California schools were forced into sudden closure and remote teaching in mid-March as the coronavirus pandemic grew rapidly and Gov. Gavin Newsom ordered residents to stay in their homes. Schools adopted policies of not grading students for the remainder of the year, because many lacked access to computers, internet connections and suitable study space at home.

State officials expected to reopen classrooms in the fall, but after a summer surge of cases and objections from teacher unions over safety, they ordered districts in most of the state that were seeing uncontrolled outbreaks to start the fall term online. But to counter concerns about learning loss from the spring, they insisted this term that schools take online attendance and grade assignments.

Parents and teachers generally agree the fall version of distance learning is better than it was in the spring. Even so, there’s widespread agreement that kids learn better in classrooms.

And the emergence of fall progress grades provides the first clear window into how kids’ education is suffering with remote learning, and is adding new urgency to the debate over reopening classrooms.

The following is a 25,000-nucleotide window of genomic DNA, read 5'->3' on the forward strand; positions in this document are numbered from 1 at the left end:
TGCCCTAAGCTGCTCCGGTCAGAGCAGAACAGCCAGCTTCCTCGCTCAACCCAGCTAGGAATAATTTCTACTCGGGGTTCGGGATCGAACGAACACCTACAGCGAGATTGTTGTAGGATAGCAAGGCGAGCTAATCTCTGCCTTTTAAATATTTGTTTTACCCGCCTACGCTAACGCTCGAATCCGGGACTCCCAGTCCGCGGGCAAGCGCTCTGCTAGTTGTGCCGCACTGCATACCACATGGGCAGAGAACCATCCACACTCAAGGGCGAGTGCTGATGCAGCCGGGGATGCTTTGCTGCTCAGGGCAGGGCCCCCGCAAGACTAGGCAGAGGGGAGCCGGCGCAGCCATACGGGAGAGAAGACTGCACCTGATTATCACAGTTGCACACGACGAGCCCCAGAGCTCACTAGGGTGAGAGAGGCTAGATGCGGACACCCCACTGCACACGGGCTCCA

“It is massively affecting our kids,” said Sequoia board trustee Georgia Jack. “And this is just inexcusable.”

Educators and students say a big part of the problem with distance learning is that it’s harder for kids to focus on class when it’s a Zoom meeting on their screen at home than it is in the classroom, and that they aren’t getting as much instruction time in class as they did on campus.

Sathvik Nori, 17, of Atherton, the Sequoia district’s student board trustee, said that while the spike in failing grades was “definitely alarming,” it was “not entirely surprising.” He said the reduced online instructional time makes it harder for students to keep up in difficult subjects like math and science.

“If they don’t see their teacher as much, it’s harder to ask questions,” said Nori, a senior at Menlo-Atherton High School, adding that “in most of my classes, it’s pretty obvious 10{c25493dcd731343503a084f08c3848bd69f9f2f05db01633325a3fd40d9cc7a1} of the class is not participating” online.

“It’s hard to stay focused when you’re just staring into a screen,” Nori said.

School officials and students said students throughout the district are having trouble, including those who had earned high marks before. But they said those from families with less money and poorer districts suffer more, exacerbating the achievement gap that has hampered students from disadvantaged neighborhoods.

Nori said he’s not worried so much for himself — his family can afford tutors — but for others whose families can’t.

The rise in failing grades has alarmed parents who feel school officials and teachers unions are dragging their feet on reopening classrooms, jeopardizing their kids’ futures while their peers at private schools return to class.

“The lack of urgency is close to criminal,” said Caroline Krauskopf, whose son is a senior at Sequoia’s Woodside High and whose daughter is in 8th grade.